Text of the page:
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July 1, 2011

by Sachin Agarwal

 

Sachin Agarwal

I’m a product designer inspired by Apple, Audi, Amex, and Amazon. I’ve never owned a PC. I worked at Apple for six years before getting the startup itch.

I am the founder and CEO of Posterous.

 

 

I worked on Final Cut Pro from 2002 to 2008. It was an amazing experience. The Final Cut Pro X project was just getting started when I left Apple. It was an ambitious and controversial move, but it made sense for Apple. Here’s why:

Apple doesn’t care about the pro space
The goal for every Apple software product is to sell more hardware. Even the Mac operating system is just trying to get people to buy more Mac computers.

The pro market is too small for Apple to care about it. Instead of trying to get hundreds or even thousands of video professionals to buy new Macs, they can nail the pro-sumer market and sell to hundreds of thousands of hobbyists like me.

Millions of people are buying phones and cameras that can shoot HD video, and many of them are looking for ways to edit. I know how to use Final Cut Pro because I worked on it for 6 years, but for most people it’s just too complex.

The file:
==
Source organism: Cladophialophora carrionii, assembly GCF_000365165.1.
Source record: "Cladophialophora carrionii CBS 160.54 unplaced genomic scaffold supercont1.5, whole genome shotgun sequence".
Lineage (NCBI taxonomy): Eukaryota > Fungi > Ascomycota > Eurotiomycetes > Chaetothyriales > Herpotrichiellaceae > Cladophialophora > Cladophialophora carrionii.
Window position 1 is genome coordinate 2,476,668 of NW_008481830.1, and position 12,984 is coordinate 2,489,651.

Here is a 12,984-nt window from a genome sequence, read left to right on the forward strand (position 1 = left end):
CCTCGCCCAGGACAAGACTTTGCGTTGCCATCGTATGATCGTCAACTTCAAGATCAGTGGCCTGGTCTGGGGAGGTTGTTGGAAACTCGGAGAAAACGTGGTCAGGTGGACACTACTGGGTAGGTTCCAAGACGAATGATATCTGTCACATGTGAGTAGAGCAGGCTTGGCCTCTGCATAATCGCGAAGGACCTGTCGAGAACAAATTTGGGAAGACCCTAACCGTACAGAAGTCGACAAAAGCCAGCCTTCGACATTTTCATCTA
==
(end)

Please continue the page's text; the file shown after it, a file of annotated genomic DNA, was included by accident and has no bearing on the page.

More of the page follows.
Apple doesn’t compete on features
In the early days of Final Cut Pro, the product stood on its own. It was the first truly powerful, software based non linear editor.

Editors had two choices: spend $50k on an Avid system, or $1k on a Final Cut Pro license. You couldn’t compare the two on features because the experiences and price points were vastly different. Every seat FCP won away from Avid was a huge victory.

But things changed in 2006 and 2007. Serious competitors to Final Cut Pro came from Adobe, Pinnacle, Sony, and others. People were choosing their hardware and software based on format support, or specific features they needed.

That’s boring. Apple doesn’t play that game.

So it was time to reinvent the video editor. And Final Cut Pro X really delivers there. FCPX isn’t defined by a feature chart. It’s not trying to do more than its competitors, it’s doing it better.

And once again, Final Cut Pro stands on its own. And once again, Final Cut Pro will expand the market of video editors out there, and I’ll be one of them.

Final Cut Pro 1.0 didn’t win over every Avid user, and Final Cut Pro X won’t win over every Final Cut Pro user. But they’ve laid the foundation for something incredible, and I can’t wait to see where it goes from here.

 

 

 

Apple doesn't care about the pro space

 

 

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